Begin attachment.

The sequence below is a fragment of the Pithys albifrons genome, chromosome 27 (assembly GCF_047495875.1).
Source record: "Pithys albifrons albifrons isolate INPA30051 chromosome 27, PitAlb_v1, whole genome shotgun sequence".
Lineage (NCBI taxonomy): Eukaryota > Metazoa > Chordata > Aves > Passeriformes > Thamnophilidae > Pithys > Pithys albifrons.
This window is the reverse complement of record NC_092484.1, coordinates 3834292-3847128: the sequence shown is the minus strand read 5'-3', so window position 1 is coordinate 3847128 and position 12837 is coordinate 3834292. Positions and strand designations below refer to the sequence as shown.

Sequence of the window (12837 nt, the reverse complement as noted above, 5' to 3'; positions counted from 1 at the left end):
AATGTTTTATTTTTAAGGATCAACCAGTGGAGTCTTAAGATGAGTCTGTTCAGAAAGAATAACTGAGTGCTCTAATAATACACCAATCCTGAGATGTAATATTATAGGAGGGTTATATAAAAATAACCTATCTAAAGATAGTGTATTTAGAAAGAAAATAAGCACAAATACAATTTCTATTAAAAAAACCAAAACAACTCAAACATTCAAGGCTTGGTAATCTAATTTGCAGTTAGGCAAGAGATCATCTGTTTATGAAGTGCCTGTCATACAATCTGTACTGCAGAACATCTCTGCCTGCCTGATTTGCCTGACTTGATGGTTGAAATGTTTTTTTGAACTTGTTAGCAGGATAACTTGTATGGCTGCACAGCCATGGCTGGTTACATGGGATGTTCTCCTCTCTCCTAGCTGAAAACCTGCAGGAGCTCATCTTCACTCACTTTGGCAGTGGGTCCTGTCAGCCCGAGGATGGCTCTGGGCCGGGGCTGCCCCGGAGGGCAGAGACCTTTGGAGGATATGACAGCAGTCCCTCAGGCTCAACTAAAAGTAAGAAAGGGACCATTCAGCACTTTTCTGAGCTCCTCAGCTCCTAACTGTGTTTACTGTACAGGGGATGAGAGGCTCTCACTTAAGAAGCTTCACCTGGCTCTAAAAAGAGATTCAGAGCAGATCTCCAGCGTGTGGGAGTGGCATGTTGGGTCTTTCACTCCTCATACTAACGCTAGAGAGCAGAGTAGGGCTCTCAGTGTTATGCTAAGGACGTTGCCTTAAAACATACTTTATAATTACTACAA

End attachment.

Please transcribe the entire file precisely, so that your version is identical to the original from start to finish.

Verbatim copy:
The sequence below is a fragment of the Pithys albifrons genome, chromosome 27 (assembly GCF_047495875.1).
Source record: "Pithys albifrons albifrons isolate INPA30051 chromosome 27, PitAlb_v1, whole genome shotgun sequence".
Lineage (NCBI taxonomy): Eukaryota > Metazoa > Chordata > Aves > Passeriformes > Thamnophilidae > Pithys > Pithys albifrons.
This window is the reverse complement of record NC_092484.1, coordinates 3834292-3847128: the sequence shown is the minus strand read 5'-3', so window position 1 is coordinate 3847128 and position 12837 is coordinate 3834292. Positions and strand designations below refer to the sequence as shown.

Sequence of the window (12837 nt, the reverse complement as noted above, 5' to 3'; positions counted from 1 at the left end):
AATGTTTTATTTTTAAGGATCAACCAGTGGAGTCTTAAGATGAGTCTGTTCAGAAAGAATAACTGAGTGCTCTAATAATACACCAATCCTGAGATGTAATATTATAGGAGGGTTATATAAAAATAACCTATCTAAAGATAGTGTATTTAGAAAGAAAATAAGCACAAATACAATTTCTATTAAAAAAACCAAAACAACTCAAACATTCAAGGCTTGGTAATCTAATTTGCAGTTAGGCAAGAGATCATCTGTTTATGAAGTGCCTGTCATACAATCTGTACTGCAGAACATCTCTGCCTGCCTGATTTGCCTGACTTGATGGTTGAAATGTTTTTTTGAACTTGTTAGCAGGATAACTTGTATGGCTGCACAGCCATGGCTGGTTACATGGGATGTTCTCCTCTCTCCTAGCTGAAAACCTGCAGGAGCTCATCTTCACTCACTTTGGCAGTGGGTCCTGTCAGCCCGAGGATGGCTCTGGGCCGGGGCTGCCCCGGAGGGCAGAGACCTTTGGAGGATATGACAGCAGTCCCTCAGGCTCAACTAAAAGTAAGAAAGGGACCATTCAGCACTTTTCTGAGCTCCTCAGCTCCTAACTGTGTTTACTGTACAGGGGATGAGAGGCTCTCACTTAAGAAGCTTCACCTGGCTCTAAAAAGAGATTCAGAGCAGATCTCCAGCGTGTGGGAGTGGCATGTTGGGTCTTTCACTCCTCATACTAACGCTAGAGAGCAGAGTAGGGCTCTCAGTGTTATGCTAAGGACGTTGCCTTAAAACATACTTTATAATTACTACAA